Schmidt bowed out under pressure, and it's now an open seat. Democrat Melinda Bush, 56, of Grayslake is taking on Republican Joe Neal, 44, of Wadsworth, the son of former Lake County GOP chairman Bob Neal.
Bush is a Lake County Board member and a former Grayslake village trustee. She said public pensions for retired state workers should not be changed because it's "not their fault" the retirement funds are in dire straits. Bush suggested one way to help pay down the state's more than $80 billion pension debt is to place an income tax on retirees who make more than $150,000 and send proceeds to the pension system. Retirees do not pay Illinois income taxes now.
Neal said current retirees should be minimally impacted, if at all, by pension reforms. He said he would be open to Bush's ideas as well as other options, such as raising the retirement age, if agreements can be reached.
Neal is a civil engineer and a lieutenant in the Navy Reserve who was deployed to Iraq to work on construction and security improvements at camps for special operations forces. He supports carrying concealed weapons. Bush said she would only consider it with strict requirements, including keeping guns out of places like churches, bars, schools and libraries.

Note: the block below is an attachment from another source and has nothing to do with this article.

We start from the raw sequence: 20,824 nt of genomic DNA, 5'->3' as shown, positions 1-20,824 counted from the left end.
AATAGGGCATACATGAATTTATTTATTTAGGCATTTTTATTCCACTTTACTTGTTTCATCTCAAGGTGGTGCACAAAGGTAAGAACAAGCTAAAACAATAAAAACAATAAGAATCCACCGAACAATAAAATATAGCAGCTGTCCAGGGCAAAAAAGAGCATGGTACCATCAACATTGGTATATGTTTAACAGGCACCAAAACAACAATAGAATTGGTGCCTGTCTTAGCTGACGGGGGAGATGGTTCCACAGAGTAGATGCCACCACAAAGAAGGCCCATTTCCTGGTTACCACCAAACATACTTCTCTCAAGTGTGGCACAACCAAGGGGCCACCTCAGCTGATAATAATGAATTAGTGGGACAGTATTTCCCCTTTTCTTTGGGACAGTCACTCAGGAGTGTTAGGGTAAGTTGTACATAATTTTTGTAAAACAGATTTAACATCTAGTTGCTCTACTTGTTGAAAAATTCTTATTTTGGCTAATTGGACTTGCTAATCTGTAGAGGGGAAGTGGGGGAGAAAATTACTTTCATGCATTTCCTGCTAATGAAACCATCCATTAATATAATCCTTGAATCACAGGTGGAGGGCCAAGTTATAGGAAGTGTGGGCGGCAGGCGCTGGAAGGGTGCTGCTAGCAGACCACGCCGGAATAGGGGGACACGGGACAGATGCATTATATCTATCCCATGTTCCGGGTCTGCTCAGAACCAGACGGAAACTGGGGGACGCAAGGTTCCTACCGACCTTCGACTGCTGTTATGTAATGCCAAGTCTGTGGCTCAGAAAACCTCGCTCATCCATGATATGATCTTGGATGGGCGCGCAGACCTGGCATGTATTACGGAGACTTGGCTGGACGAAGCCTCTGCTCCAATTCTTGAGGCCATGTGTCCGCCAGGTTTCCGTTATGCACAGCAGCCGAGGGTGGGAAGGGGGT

Bush said the current income tax increase should drop as scheduled in 2015, and Neal said he supports eliminating it immediately. Bush also would consider a tax on junk food to help pay for schools.
She is for abortion rights. He opposes abortion, with exceptions for rape, incest and when the mother's life is at risk.
This southwest suburban race pits a longtime educator from Shorewood against the owner of a small computer business from Plainfield.
Democrat Jennifer Bertino-Tarrant, 43, is the Will County regional school superintendent, now in her second term. Republican Garrett Peck, 34, is a Plainfield village trustee.
Bertino-Tarrant has been a teacher and principal and has taught part-time in a community college and at a private university. She said her background buttresses a strong desire to provide a thoughtful voice of experience in the education debate.
Peck operates Magik Technology Solutions, which works on computer hardware and software and provides a variety of related services. Peck's political pitch emphasizes creating jobs to stop Illinoisans from fleeing the state's high taxes and business fees. Peck also made it clear he would like to eliminate the state's Health Facilities Planning Board, which has blocked building a hospital in Plainfield.
The candidates differ on the income-tax increase. She opposed the increase but said anyone seeking an immediate repeal is providing a "nice sound bite" without a solution for getting the state budget in order. She said the tax increase should be reduced on schedule. He wants the tax hike repealed now.
Both said they are opposed to an immediate tax shift from state to locals for teacher pensions but are open-minded about a gradual one sometime down the road. Both said they want to ensure that property-tax payers would be protected. He suggested local districts should oversee pension investments.
The contest also has been the second most expensive suburban Senate race. Bertino-Tarrant has raised almost $690,000 while Peck has collected $470,000. Nearly all of it has come in since July 1, according to the Illinois Campaign for Political Reform.